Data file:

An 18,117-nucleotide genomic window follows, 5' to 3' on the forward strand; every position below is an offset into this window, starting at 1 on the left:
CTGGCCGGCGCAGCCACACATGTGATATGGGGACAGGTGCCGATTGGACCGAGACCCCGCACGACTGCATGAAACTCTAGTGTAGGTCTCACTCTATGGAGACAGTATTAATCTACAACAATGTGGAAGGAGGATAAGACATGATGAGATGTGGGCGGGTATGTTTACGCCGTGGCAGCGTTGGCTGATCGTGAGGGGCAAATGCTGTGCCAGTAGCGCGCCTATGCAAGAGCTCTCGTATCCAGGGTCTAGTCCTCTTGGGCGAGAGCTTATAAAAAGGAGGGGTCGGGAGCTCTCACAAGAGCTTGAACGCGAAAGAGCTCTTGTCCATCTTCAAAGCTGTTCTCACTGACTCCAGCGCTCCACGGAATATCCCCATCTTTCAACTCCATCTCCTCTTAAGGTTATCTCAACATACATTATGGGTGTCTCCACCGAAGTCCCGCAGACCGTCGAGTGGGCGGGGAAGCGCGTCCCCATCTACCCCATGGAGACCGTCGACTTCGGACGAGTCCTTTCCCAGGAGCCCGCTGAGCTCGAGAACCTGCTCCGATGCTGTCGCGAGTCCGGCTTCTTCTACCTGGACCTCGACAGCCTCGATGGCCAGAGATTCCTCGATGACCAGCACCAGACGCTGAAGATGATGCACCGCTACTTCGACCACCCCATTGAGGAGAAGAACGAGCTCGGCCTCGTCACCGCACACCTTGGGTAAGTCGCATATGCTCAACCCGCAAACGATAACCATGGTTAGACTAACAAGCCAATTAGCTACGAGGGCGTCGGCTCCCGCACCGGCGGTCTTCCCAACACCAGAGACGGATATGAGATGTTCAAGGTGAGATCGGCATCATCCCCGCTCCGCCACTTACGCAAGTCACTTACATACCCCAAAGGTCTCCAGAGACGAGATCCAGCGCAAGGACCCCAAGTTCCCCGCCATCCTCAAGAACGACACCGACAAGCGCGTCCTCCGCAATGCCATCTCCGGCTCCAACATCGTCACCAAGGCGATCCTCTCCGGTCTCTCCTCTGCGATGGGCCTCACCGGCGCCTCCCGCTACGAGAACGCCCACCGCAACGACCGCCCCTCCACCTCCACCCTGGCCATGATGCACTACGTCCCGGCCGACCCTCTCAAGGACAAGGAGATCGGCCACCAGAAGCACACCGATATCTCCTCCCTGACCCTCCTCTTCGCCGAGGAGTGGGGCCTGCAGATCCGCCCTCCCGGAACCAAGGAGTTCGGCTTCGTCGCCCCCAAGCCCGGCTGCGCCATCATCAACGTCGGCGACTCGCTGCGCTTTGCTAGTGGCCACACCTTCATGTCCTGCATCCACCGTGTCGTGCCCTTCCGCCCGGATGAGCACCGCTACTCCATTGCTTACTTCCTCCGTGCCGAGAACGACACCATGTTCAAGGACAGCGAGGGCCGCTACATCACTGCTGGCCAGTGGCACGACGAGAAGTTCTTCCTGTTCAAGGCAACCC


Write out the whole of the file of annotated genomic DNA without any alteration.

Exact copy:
An 18,117-nucleotide genomic window follows, 5' to 3' on the forward strand; every position below is an offset into this window, starting at 1 on the left:
CTGGCCGGCGCAGCCACACATGTGATATGGGGACAGGTGCCGATTGGACCGAGACCCCGCACGACTGCATGAAACTCTAGTGTAGGTCTCACTCTATGGAGACAGTATTAATCTACAACAATGTGGAAGGAGGATAAGACATGATGAGATGTGGGCGGGTATGTTTACGCCGTGGCAGCGTTGGCTGATCGTGAGGGGCAAATGCTGTGCCAGTAGCGCGCCTATGCAAGAGCTCTCGTATCCAGGGTCTAGTCCTCTTGGGCGAGAGCTTATAAAAAGGAGGGGTCGGGAGCTCTCACAAGAGCTTGAACGCGAAAGAGCTCTTGTCCATCTTCAAAGCTGTTCTCACTGACTCCAGCGCTCCACGGAATATCCCCATCTTTCAACTCCATCTCCTCTTAAGGTTATCTCAACATACATTATGGGTGTCTCCACCGAAGTCCCGCAGACCGTCGAGTGGGCGGGGAAGCGCGTCCCCATCTACCCCATGGAGACCGTCGACTTCGGACGAGTCCTTTCCCAGGAGCCCGCTGAGCTCGAGAACCTGCTCCGATGCTGTCGCGAGTCCGGCTTCTTCTACCTGGACCTCGACAGCCTCGATGGCCAGAGATTCCTCGATGACCAGCACCAGACGCTGAAGATGATGCACCGCTACTTCGACCACCCCATTGAGGAGAAGAACGAGCTCGGCCTCGTCACCGCACACCTTGGGTAAGTCGCATATGCTCAACCCGCAAACGATAACCATGGTTAGACTAACAAGCCAATTAGCTACGAGGGCGTCGGCTCCCGCACCGGCGGTCTTCCCAACACCAGAGACGGATATGAGATGTTCAAGGTGAGATCGGCATCATCCCCGCTCCGCCACTTACGCAAGTCACTTACATACCCCAAAGGTCTCCAGAGACGAGATCCAGCGCAAGGACCCCAAGTTCCCCGCCATCCTCAAGAACGACACCGACAAGCGCGTCCTCCGCAATGCCATCTCCGGCTCCAACATCGTCACCAAGGCGATCCTCTCCGGTCTCTCCTCTGCGATGGGCCTCACCGGCGCCTCCCGCTACGAGAACGCCCACCGCAACGACCGCCCCTCCACCTCCACCCTGGCCATGATGCACTACGTCCCGGCCGACCCTCTCAAGGACAAGGAGATCGGCCACCAGAAGCACACCGATATCTCCTCCCTGACCCTCCTCTTCGCCGAGGAGTGGGGCCTGCAGATCCGCCCTCCCGGAACCAAGGAGTTCGGCTTCGTCGCCCCCAAGCCCGGCTGCGCCATCATCAACGTCGGCGACTCGCTGCGCTTTGCTAGTGGCCACACCTTCATGTCCTGCATCCACCGTGTCGTGCCCTTCCGCCCGGATGAGCACCGCTACTCCATTGCTTACTTCCTCCGTGCCGAGAACGACACCATGTTCAAGGACAGCGAGGGCCGCTACATCACTGCTGGCCAGTGGCACGACGAGAAGTTCTTCCTGTTCAAGGCAACCC